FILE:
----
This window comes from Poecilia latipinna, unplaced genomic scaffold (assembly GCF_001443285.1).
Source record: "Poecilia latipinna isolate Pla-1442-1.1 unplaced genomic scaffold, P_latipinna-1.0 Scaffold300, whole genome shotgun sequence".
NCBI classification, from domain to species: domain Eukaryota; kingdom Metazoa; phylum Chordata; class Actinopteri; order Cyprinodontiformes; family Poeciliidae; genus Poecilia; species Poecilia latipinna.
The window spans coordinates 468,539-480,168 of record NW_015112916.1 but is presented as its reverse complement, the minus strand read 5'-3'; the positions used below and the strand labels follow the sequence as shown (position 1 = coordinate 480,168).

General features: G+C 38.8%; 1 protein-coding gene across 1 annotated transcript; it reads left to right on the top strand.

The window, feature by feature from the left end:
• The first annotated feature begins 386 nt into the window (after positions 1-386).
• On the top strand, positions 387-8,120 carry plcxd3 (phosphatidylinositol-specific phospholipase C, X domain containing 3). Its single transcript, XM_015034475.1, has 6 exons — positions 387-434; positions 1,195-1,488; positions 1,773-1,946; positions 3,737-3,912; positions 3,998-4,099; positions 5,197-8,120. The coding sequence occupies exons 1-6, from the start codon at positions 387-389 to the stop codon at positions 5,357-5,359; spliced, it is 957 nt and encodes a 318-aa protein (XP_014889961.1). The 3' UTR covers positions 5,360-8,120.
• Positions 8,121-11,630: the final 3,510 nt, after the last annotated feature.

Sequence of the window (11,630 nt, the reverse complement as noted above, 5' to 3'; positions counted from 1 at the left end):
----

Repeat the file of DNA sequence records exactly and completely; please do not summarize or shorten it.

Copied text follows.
This window comes from Poecilia latipinna, unplaced genomic scaffold (assembly GCF_001443285.1).
Source record: "Poecilia latipinna isolate Pla-1442-1.1 unplaced genomic scaffold, P_latipinna-1.0 Scaffold300, whole genome shotgun sequence".
NCBI classification, from domain to species: domain Eukaryota; kingdom Metazoa; phylum Chordata; class Actinopteri; order Cyprinodontiformes; family Poeciliidae; genus Poecilia; species Poecilia latipinna.
The window spans coordinates 468,539-480,168 of record NW_015112916.1 but is presented as its reverse complement, the minus strand read 5'-3'; the positions used below and the strand labels follow the sequence as shown (position 1 = coordinate 480,168).

General features: G+C 38.8%; 1 protein-coding gene across 1 annotated transcript; it reads left to right on the top strand.

The window, feature by feature from the left end:
• The first annotated feature begins 386 nt into the window (after positions 1-386).
• On the top strand, positions 387-8,120 carry plcxd3 (phosphatidylinositol-specific phospholipase C, X domain containing 3). Its single transcript, XM_015034475.1, has 6 exons — positions 387-434; positions 1,195-1,488; positions 1,773-1,946; positions 3,737-3,912; positions 3,998-4,099; positions 5,197-8,120. The coding sequence occupies exons 1-6, from the start codon at positions 387-389 to the stop codon at positions 5,357-5,359; spliced, it is 957 nt and encodes a 318-aa protein (XP_014889961.1). The 3' UTR covers positions 5,360-8,120.
• Positions 8,121-11,630: the final 3,510 nt, after the last annotated feature.

Sequence of the window (11,630 nt, the reverse complement as noted above, 5' to 3'; positions counted from 1 at the left end):